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SMD #9, 2018




Multi-Media scanned collage w/human interaction. The inventors of photography were scientists, trying to find ways to capture the world as they saw it. Before them however, painting or drawing was how people recorded the world around them. One tool that was used to aid in the accurate portrayal of one's surroundings was the camera obscura or what is essentially a darkened room with a small hole in one wall. The term was coined in 1604 but appears in text as early 500 BCE in the Mozi from China. Eventually the aforementioned scientists invented various forms of fixing the images that their camera obscura-like devices gazed upon, creating what we know today as photography. The invention of photography as it was translated from “light drawing” in latin could be what disrupted painters and their attempts at translating their visual reality. Much like the creators of photography, Niepce, Daguerre, and Fox-Talbot, Ray Kurzweil is an inventor. In 1974 he led development of the first omni-font OCR or optical character recognition system. Previously scanners had been able to read text in only a few fonts. After a conversation with a blind man on a flight, Kurzweil understood that his technology would be of great help to the blind, as that passenger on the flight expressed that reading printed text was the only real aspect of his life that his lack of sight impacted. Kurzweil then decided to use his OCR technology to create a reading machine for the blind. In order to do this he needed to create the text-to-speech synthesizer and the CCD flatbed scanner. Flatbed scanners became commonplace in offices and even homes around the 1990’s when their resolution went up and their prices came down. As Kurzweil’s reading machine did, I am exploring the use of technology to make the imperceptible perceptible in my work as well as finding out what happens when that technology inevitably fails. The common flatbed CCD scanner is used to scan flat objects (sheets of paper, photographs, film), but what happens when it is turned to the real world, to translate or convert one’s surroundings, creations, movement? Is the scanner an adequate tool to base the dialectic of translation vs. representation? Generally people view photography as a representational medium. However many do not realize that it is a process of invisible translation. I prefer a term that Gottfried Jager coined, “concrete photography.” As he describes it “Concrete Photography as a form of nonrepresentational photography in which the medium itself moves away from its classical role of representing the external world to take on a strict self-referential role, in between both traditional light-images and images of the digital world.” Long ago, I grew bored with using the camera as a tool to represent, I prefer to use it as a tool to focus on specifics, kind of like cropping out the rest of the world. Using photography technologies as a tool to transform objects from real world things into other/ethereal/incorporeal entities. Editions of 5 +2AP @ 50x40 inches and 30x24 inches Custom Sizes available in editions of 2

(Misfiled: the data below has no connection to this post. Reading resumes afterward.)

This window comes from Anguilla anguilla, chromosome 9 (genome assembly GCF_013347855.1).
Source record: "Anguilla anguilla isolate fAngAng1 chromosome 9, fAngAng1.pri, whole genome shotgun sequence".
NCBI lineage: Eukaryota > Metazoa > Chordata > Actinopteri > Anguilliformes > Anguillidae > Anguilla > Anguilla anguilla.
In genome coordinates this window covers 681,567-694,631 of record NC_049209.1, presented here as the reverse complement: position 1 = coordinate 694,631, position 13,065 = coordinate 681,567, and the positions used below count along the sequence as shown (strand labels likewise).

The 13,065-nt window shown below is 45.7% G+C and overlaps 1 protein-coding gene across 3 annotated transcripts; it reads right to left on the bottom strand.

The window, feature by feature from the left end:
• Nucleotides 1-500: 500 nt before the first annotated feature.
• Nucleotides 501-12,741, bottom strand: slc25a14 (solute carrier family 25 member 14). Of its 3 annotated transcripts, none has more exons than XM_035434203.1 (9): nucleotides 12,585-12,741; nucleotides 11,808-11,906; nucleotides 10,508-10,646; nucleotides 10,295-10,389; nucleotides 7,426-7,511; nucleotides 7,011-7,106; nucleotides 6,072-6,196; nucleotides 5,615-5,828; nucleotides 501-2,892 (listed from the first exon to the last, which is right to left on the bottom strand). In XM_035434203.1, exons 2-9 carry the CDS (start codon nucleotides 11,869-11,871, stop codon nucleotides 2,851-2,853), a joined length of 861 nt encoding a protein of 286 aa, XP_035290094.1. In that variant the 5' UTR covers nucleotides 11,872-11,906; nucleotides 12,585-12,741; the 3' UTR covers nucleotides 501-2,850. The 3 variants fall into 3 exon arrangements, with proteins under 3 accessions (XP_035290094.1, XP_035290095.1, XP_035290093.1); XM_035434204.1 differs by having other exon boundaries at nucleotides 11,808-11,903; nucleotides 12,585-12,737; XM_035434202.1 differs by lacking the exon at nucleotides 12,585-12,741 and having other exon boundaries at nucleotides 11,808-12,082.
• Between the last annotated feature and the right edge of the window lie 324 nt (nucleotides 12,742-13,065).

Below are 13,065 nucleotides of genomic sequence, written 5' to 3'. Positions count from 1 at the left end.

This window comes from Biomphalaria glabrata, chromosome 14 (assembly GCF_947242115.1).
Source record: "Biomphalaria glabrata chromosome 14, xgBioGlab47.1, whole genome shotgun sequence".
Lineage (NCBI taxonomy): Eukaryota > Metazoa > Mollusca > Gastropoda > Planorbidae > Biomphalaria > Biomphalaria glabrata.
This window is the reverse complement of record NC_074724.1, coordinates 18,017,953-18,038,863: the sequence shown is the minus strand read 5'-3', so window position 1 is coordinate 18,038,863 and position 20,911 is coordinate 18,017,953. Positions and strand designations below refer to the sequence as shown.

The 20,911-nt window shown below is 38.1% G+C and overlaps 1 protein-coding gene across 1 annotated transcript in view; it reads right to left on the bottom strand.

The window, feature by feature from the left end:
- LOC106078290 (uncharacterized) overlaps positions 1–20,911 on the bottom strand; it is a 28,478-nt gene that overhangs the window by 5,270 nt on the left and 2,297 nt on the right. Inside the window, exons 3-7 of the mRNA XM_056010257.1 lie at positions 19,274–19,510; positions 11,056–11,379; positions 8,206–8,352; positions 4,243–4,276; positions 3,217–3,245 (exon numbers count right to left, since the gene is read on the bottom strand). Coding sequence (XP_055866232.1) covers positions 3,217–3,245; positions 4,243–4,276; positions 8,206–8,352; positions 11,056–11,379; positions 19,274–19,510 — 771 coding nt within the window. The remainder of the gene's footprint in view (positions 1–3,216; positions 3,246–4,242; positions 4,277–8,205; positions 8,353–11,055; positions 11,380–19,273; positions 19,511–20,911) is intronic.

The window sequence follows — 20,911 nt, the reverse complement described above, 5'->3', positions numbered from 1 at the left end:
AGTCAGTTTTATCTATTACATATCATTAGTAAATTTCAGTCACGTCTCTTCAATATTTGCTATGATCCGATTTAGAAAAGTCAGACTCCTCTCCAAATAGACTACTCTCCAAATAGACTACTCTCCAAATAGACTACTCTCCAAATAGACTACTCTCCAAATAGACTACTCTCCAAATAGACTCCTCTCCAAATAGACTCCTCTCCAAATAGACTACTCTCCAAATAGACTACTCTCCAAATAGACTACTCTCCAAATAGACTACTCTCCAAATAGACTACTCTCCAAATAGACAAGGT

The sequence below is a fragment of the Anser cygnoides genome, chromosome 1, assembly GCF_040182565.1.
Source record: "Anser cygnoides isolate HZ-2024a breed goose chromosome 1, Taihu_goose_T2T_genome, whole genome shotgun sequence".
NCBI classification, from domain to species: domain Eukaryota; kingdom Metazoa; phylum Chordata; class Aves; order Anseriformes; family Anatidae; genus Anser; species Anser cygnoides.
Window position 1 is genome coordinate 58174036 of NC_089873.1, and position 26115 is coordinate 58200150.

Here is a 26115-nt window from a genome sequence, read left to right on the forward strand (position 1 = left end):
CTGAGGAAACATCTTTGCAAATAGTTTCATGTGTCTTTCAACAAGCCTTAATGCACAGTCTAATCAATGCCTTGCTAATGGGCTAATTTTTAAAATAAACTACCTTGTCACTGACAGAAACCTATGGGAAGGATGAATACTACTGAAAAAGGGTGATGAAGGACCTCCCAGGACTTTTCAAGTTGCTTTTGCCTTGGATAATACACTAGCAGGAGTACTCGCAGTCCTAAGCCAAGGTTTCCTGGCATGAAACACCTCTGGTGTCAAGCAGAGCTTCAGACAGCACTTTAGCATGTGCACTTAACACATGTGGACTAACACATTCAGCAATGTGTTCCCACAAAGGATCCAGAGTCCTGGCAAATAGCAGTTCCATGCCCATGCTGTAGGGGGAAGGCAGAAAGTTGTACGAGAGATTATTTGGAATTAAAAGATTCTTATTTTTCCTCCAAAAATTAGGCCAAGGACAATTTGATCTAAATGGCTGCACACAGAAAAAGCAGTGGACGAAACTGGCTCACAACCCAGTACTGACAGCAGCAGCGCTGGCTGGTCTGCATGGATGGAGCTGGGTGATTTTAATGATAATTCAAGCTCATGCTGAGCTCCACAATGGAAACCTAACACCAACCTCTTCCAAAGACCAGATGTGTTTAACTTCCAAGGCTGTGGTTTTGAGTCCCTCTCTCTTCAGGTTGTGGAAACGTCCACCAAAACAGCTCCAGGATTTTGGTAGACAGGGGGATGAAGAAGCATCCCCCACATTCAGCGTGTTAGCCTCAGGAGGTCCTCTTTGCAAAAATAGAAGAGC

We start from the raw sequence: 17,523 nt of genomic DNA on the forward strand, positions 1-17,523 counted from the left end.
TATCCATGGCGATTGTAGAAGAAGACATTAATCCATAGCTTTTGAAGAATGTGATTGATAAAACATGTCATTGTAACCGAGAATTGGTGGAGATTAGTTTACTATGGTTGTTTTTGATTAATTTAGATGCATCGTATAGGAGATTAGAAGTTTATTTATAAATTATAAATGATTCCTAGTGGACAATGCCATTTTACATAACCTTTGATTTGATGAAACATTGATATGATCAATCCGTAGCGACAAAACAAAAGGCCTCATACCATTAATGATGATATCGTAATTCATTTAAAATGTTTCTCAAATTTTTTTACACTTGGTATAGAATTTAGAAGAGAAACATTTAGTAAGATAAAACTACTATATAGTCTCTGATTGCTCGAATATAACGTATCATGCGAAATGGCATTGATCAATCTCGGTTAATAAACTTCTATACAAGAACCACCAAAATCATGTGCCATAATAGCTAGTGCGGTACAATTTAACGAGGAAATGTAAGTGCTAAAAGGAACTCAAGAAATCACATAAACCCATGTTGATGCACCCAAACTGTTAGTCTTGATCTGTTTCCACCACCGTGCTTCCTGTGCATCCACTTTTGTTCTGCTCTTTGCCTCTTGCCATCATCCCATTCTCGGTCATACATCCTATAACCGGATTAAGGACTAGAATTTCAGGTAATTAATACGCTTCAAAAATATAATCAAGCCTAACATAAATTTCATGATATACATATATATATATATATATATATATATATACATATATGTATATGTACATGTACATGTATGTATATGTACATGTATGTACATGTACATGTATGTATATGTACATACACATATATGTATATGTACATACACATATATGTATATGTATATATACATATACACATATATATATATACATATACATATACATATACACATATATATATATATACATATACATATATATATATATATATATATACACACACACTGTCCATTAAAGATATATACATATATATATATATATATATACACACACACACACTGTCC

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painting | collage | photography | mixed media


50.00 x 40.00 x 2.00 in | 127.00 x 101.60 x 5.08 cm

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Studio Mitch Paster

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